Carvajal: Cultural blindfold

Break Point

EARLIER, I said our problem is how to curtail the decision-making power of elites. But it is stupid we who elect and give them that power. Hence, the more accurate way of stating the problem is how do we stop ourselves from being stupid, ceding power to elites that in a democracy properly belongs to us, the majority.

Social analysis points to radical structural reforms. Experience, however, has shown that we cannot expect elite representatives to restructure politics and economics away from their vested interests and towards the common good.

(The recent P305 billion pork barrel insertions and the wall they have built to insure the secrecy of their SALN are, for instance, clearly inimical to the common good.)

Democracy functions properly if all domains of society are organized democratically or if decision-making is done by mature members. (I define mature members as those who are unselfish, think critically, and take personal responsibility for their life, neither depending on nor blaming anybody for the way their life pans out.)

How do you get that in a society that is stuck in the quagmire of a culture of dependence? We are all socially constructed to look up to elders, people in authority or people with titles or degrees. Because of this cultural blindfold we cannot even see ourselves as stupid, just submissive as our authoritarian culture has conditioned us.

At home, father, sometimes mother, always knows best and must, therefore, be obeyed. The underlying cultural assumption is that one does not need to think but simply follow elders or superiors who always think right for you.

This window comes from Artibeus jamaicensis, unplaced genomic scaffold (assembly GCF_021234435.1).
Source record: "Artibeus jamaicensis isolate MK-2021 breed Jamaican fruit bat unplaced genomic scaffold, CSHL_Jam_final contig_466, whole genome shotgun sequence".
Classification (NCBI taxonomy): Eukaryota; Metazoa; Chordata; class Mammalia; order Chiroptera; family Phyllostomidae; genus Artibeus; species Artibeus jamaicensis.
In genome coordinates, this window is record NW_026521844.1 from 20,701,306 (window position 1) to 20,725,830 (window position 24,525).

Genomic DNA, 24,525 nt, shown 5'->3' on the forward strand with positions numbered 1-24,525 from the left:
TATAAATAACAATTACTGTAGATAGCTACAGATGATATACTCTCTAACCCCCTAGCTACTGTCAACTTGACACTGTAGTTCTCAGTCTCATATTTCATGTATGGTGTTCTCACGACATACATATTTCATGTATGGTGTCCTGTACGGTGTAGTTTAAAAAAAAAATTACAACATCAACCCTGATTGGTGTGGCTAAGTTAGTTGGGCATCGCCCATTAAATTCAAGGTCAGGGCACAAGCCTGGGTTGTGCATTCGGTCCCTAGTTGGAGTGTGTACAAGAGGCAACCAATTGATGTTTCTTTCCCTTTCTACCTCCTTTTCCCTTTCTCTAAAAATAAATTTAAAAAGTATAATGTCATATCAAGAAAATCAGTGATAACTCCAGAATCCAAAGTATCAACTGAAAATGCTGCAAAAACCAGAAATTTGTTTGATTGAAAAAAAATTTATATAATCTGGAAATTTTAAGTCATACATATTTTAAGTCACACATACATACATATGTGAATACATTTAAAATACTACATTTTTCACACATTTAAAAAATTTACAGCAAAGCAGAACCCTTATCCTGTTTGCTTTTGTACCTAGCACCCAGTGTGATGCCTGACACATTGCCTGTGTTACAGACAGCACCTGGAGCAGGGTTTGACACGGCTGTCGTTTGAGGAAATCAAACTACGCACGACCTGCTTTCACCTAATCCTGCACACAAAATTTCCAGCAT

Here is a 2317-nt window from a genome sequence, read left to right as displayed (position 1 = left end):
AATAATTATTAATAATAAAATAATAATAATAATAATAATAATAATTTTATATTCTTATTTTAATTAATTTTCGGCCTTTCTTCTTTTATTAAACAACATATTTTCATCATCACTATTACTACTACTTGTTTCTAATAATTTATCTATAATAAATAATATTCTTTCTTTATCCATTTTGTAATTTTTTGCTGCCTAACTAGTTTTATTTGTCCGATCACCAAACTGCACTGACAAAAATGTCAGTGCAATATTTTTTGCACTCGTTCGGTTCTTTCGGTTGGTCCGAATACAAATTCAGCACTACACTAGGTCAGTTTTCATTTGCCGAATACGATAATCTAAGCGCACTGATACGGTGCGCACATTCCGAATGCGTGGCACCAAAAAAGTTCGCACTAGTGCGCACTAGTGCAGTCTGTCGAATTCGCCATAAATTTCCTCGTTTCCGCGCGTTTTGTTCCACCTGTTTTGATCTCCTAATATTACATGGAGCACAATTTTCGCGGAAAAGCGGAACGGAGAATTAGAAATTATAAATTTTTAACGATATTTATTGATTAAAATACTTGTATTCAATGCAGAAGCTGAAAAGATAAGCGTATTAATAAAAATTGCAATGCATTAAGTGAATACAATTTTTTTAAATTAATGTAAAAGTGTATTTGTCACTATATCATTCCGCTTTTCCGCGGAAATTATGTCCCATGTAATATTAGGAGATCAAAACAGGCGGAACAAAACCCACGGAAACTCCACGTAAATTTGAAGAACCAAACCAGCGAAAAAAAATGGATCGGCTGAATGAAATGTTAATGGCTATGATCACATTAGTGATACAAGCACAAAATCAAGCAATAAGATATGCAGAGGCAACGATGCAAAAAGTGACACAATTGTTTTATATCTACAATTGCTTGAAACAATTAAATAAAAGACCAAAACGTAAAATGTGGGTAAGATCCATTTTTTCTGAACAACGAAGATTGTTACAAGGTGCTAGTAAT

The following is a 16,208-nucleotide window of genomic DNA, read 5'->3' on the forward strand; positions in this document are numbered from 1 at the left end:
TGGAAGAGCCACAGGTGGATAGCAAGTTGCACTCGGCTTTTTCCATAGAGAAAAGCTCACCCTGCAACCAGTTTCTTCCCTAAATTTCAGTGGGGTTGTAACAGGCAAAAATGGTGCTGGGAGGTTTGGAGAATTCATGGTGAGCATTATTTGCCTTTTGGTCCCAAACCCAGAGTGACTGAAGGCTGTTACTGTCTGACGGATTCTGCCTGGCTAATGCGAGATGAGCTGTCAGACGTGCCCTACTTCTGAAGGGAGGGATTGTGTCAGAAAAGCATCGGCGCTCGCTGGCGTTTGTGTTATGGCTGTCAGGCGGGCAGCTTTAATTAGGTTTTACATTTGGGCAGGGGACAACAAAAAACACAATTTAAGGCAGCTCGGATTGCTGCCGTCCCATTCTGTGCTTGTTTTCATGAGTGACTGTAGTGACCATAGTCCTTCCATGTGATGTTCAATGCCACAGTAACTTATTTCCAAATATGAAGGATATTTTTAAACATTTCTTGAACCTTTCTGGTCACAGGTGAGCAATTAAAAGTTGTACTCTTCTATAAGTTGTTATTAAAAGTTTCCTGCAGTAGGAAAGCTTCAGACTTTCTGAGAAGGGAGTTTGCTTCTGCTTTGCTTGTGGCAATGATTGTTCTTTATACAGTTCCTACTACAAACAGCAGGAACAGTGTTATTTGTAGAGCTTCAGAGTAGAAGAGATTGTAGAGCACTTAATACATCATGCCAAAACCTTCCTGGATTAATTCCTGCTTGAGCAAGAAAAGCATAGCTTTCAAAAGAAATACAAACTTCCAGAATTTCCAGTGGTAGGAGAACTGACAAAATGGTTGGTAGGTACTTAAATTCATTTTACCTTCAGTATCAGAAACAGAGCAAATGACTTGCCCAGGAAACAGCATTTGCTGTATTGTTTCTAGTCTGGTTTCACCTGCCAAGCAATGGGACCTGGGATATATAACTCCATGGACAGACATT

This culture exists in a worse way in Church. There we cede our moral decision-making to priests. One need not have her/his own moral convictions. She/he needs only to do what Father says. Yet judging from the prevalence of crime and corruption in Philippine society, it doesn’t look like too many people are listening to Father.

In school, learning by rote kills critical thinking because students don’t need to think but simply absorb like sponges the canned data teacher soaks them in. Doing away with grades is one way (there are many others) of developing critical thinking, but try doing that in any Philippine school.

Our society is still medievally authoritarian. Decision-making is in the hands of those with high social status without the participation of unselfish and critical thinking mature members of lower status. The latter are expected to simply submit to and depend on the decisions of the former.

A long-term cultural revolution is in order. But like any journey it starts with one small step. We can at least make that step by not voting for any clown or liar or thief in the coming elections.


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